I really hate to put Sam Ficken in the “Losers” category, but, damn son.  In the 17-16 loss to Virginia, the kicker missed a total of five kicks — four field goal attempts and one point after try.  Included in that total was a 42-yard attempt with no time left that would’ve given Bill O’ Brien his first win as Nittany Lions head coach; almost as soon as it left Ficken’s foot, however, it was destined to sail wide left, leaving O’ Brien and the Nittany Lions at 0-2 on the young season.  The way the loss transpired highlights just how devastating the NCAA sanctions were for the football program.  As part of those sanctions, any current player or incoming freshman was permitted to transfer without sitting out a season.  One of the handful of players to take advantage of those liberal transfer policies?  All-conference kicker Anthony Fera, who left for Texas shortly after the penalties were announced earlier this year.

Northeast football fans
The New York/New Jersey area absolutely loves its NFL football.  College football?  Yeah, not so much apparently.  The No. 2 team in the country, USC, and Syracuse played a game Saturday at MetLife Stadium — the new Meadowlands — in East Rutherford, N.J.  Not that you could tell a game was being played by taking a look at the stands, though:

(Photo credit: Los Angeles Daily News’ Scott Wolf)

The official attendance was announced at 39,507, which likely included anyone within a quarter-mile radius of the stadium.  Yes, the weather was bad — the game was delayed for more than an hour by storms — but the combination of one of the best teams in the country plus a team from the state of New York warranted a stadium that was, at bare minimum, three-quarters full, not one that was at best at a third of its capacity.

0-2=Uh-Oh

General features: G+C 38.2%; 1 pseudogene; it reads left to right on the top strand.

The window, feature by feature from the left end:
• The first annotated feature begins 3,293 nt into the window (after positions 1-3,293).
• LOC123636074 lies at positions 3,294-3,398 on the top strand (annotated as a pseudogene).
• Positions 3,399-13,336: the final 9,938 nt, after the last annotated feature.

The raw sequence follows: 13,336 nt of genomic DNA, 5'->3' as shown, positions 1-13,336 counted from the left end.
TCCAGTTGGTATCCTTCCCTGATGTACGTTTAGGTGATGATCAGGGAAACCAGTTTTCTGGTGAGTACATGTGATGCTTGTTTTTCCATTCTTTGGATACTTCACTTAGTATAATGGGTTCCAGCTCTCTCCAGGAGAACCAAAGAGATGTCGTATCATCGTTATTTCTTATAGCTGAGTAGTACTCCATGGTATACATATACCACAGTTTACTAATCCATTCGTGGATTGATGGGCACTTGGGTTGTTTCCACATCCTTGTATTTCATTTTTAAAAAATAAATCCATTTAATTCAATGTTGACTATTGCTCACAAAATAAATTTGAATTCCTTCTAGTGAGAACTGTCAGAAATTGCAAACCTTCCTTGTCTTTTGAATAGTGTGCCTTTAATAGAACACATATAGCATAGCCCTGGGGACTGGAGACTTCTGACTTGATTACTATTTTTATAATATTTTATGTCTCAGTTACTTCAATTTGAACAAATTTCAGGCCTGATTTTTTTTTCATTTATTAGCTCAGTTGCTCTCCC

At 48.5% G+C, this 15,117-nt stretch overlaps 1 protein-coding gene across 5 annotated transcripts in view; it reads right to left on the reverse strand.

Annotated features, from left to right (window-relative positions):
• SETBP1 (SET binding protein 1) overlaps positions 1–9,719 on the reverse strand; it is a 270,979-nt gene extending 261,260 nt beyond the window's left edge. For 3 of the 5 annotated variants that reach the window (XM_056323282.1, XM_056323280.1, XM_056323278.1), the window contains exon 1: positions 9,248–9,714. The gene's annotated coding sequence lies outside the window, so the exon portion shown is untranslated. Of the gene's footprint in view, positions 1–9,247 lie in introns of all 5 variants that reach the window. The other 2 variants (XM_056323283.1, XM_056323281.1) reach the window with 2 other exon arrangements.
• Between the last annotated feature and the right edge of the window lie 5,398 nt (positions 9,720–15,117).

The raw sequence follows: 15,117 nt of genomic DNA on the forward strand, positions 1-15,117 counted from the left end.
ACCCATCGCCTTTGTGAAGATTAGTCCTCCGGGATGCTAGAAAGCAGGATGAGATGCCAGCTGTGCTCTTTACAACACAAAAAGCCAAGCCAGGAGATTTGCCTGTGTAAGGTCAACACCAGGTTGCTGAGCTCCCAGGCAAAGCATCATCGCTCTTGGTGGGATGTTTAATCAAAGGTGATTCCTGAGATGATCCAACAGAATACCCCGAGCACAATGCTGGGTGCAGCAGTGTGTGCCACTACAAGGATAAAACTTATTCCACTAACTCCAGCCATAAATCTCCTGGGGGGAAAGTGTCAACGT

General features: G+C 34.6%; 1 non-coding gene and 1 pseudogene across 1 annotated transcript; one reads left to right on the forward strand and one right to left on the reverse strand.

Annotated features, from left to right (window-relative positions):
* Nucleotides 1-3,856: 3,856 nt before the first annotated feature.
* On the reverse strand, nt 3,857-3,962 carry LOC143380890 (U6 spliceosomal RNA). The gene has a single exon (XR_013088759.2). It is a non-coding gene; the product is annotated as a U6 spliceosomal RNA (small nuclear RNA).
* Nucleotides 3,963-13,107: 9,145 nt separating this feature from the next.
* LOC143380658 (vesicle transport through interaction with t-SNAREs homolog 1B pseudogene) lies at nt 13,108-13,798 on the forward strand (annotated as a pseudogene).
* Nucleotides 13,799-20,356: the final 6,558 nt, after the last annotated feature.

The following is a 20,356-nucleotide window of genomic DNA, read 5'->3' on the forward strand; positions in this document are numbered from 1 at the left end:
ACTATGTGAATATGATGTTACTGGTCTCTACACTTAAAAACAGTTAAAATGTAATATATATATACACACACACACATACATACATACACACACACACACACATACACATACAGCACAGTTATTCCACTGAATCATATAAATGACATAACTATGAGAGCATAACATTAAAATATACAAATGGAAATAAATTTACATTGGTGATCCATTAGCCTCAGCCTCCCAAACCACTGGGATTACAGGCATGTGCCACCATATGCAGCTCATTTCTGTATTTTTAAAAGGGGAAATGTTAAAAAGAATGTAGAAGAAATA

In games at Auburn that Gene Chizik has had Cam Newton under center, the Tigers are 14-0.  In games without Newton, AU is 16-12, including a 0-2 start to the 2012 season.  The latest post-Newton loss came at the hands of Mississippi State, which came away with a 28-10 win in the SEC opener for both schools.  The rumblings were there before the start of this season, and will certainly grow louder with the winless start: can Chizik win at Auburn without Newton?  Add in Chizik’s two-year Iowa State tenure, and the coach is 21-31 in games in which the 2010 Heisman winner has not been at his disposal.  It may not be a fair question, but it is a question that many, many individuals will ask in growing numbers if the losing continues.

Did you say “Utes?”
You ever have one of those days where you just knew you never should’ve even remotely considered getting out of bed?  Friday was that day for Utah.  Not only did the Utes loss to in-state little brother Utah State 27-20 in overtime, but — again — lost starting quarterback Jordan Wynn to yet another shoulder injury.  Wynn missed the the last two months of the regular season last year with an injury to the same non-throwing shoulder.  The loss to the Aggies, incidentally, was the Utes’ first since 1996, a streak of 12 straight wins that was snapped by the road defeat.

The state of Colorado
FCS-level Sacramento State 30, Pac-12 member Colorado 28.
FCS-level North Dakota State 22, MWC member Colorado State 7
CFT correspondent Max Cady, take it away…

TOP 25 TOO-CLOSE-FOR-COMFORT
How ranked teams endured close shaves vs. unranked opponents

No. 19 Michigan 31, Air Force 25: An Alabama Slammer hangover?  Whatever the case, the Wolverines were fortunate to come out of the home game without a second-consecutive loss to start the season, with the Falcons giving up the ball twice on downs in the last five minutes.

No. 22 Notre Dame 20, Purdue 17: With Tommy Rees coming off the bench in his first game back from suspension, the Irish kicked a 27-yard game-winning field goal with seven ticks left on the clock to escape with the win.

— No. 24 Florida 20, Texas A&M 17: Unlike the previous two games, the Gators were expecting a tussle in the Aggies’ first-ever SEC game.  And that’s exactly what UF got, falling behind 17-7 in the first half before scoring 13 unanswered points to remain unblemished on the young season.

CFT TOP FIVE
A snapshot look at how my ballot would look Monday if I, ya know, had a real vote instead of a measly and meaningless preseason poll.

1. Alabama — The Tide has outscored its first two opponents 76-17, showing no signs of a 2010-style, post-title malaise. (Last week: No. 1)
Up next: at No. 8 Arkansas

2. USC — The ho-hum three quarters of play vs. Syracuse notwithstanding, the Trojans are clearly one of the best teams in the country.  (Last week: No. 2)
Up next: at No. 25 Stanford

3. LSU — Following an impressive waxing of a quality opponent in Washington, I was tempted to move the Tigers ahead of the Ducks.  And I ultimately gave into that temptation. (Last week: No. 4)
Up next: vs. Idaho